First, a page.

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Load shedding gives rise to growth in SA streaming

The end of Prime Time

The result? It’s wiping out television’s Prime Time as we know it. While it may come as a surprise to no one, the South African Broadcasting Corporation’s (SABC) annual performance plan shows a direct link between increasing power outages and the decrease in the amount of time viewers spend watching TV.

The SABC is not alone in this. MultiChoice’s shares dropped by 15% — a loss of almost R8-billion in value — after it admitted that load shedding was impacting its South African margins.

At the end of June 2022, shedding saw TV viewership sink dramatically; it was down 34% in the first week of July 2022 compared to 2021. By the end of September, there was a steep 17% decline in television ratings from the previous month.

In 2023, we know things will only get worse from a load shedding point of view before they improve, which will naturally impact television viewership.

But that doesn’t mean people have or will stop indulging in their favourite shows — far from it. While broadcasters are bearing the brunt of load shedding (evident in their annual results), streaming or video on demand (VOD) services, on the other hand, are on the rise.

Despite load shedding, streaming continues to grow

The rise in load shedding is happening parallel to VOD platforms’ proliferation. We’ve seen new players enter the local market, such as Disney+, while well-established platforms locally (like Showmax and Viu) continue to show positive growth.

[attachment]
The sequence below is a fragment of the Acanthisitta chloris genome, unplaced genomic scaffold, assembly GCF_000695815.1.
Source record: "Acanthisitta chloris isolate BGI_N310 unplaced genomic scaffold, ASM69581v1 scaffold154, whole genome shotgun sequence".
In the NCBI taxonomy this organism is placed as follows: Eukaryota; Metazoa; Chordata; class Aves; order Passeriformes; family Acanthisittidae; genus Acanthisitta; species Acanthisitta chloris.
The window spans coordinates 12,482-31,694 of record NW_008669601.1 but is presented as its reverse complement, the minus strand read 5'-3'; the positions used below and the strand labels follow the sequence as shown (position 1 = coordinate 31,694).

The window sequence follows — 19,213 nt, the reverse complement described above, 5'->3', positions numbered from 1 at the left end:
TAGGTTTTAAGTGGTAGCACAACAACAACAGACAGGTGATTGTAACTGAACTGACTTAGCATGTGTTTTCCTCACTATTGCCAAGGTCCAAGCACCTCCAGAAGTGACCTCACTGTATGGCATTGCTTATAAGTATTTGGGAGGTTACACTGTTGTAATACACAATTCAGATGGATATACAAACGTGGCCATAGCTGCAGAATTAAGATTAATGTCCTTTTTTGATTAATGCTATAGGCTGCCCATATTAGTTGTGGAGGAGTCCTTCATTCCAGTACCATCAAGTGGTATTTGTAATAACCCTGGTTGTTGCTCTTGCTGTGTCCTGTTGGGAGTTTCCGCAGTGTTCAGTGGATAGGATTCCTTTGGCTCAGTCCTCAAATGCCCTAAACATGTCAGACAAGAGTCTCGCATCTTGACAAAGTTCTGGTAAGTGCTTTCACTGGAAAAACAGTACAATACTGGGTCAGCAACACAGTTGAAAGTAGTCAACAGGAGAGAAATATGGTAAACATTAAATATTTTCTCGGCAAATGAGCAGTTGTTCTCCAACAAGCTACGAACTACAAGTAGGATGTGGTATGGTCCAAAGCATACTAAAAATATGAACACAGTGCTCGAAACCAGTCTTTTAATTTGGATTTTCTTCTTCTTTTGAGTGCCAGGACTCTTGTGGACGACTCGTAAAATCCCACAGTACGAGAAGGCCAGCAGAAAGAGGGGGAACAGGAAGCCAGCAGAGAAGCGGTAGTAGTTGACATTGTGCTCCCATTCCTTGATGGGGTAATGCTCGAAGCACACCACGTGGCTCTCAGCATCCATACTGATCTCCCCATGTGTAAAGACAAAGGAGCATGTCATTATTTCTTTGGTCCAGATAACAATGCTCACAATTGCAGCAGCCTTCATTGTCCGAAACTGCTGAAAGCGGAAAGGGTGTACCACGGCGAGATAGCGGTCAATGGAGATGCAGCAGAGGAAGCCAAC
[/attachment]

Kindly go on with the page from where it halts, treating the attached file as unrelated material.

Take South Africa’s largest streaming platform Viu, for example. Viu reported a 2% increase in cumulative downloads between August to September 2022 (from 5 307 688-5 416 177) and a 5% growth in app downloads.

While this might seem small, remember the decline TV viewership saw in that period. Any growth, given the context, is significant.

Reasons for the growth in VOD

A key reason for this growth is that when load shedding strikes, consumers access their favourite shows across other devices, such as their laptops and mobile phones. They only need mobile data or a secure Internet connection, and they can watch Skeem Saam to their hearts’ content.

But that’s only one part of the equation. There is a move away from ‘appointment viewing’ (watching content at a specific time on a specific day) to ‘content on demand’ as another contributor. This fundamental shift in user behaviour was catalysed by Covid-19.

This was evidenced in reports from South Africa’s national broadcaster, the SABC, which said, “In April 2020, when the country was just a few days into the hard lockdown, (the) Independent Communications Authority South Africa issued mobile operators with temporary licences for unused radio frequency spectrum, to ease network congestion.”

“This meant that operators could offer their customers cheaper data. Even though this temporary arrangement ended 17 months later (in November 2021), South Africans had adopted data-enabling behaviours that are certain to remain,” added the SABC.

Finally, many streaming services have introduced viewing on the same day as live — or ‘VOSDAL’ — so you don’t have to wait a few days or weeks before your favourite shows are loaded.

While load shedding will be with us for some time, the actual consumption of broadcast content is not going anywhere; we’re simply changing how we view. 

This is less about TV versus VOD or the distribution channel of the content, but rather about ensuring that we get the content we need so that when the lights go out.

For more information, visit www.reachafrica.com

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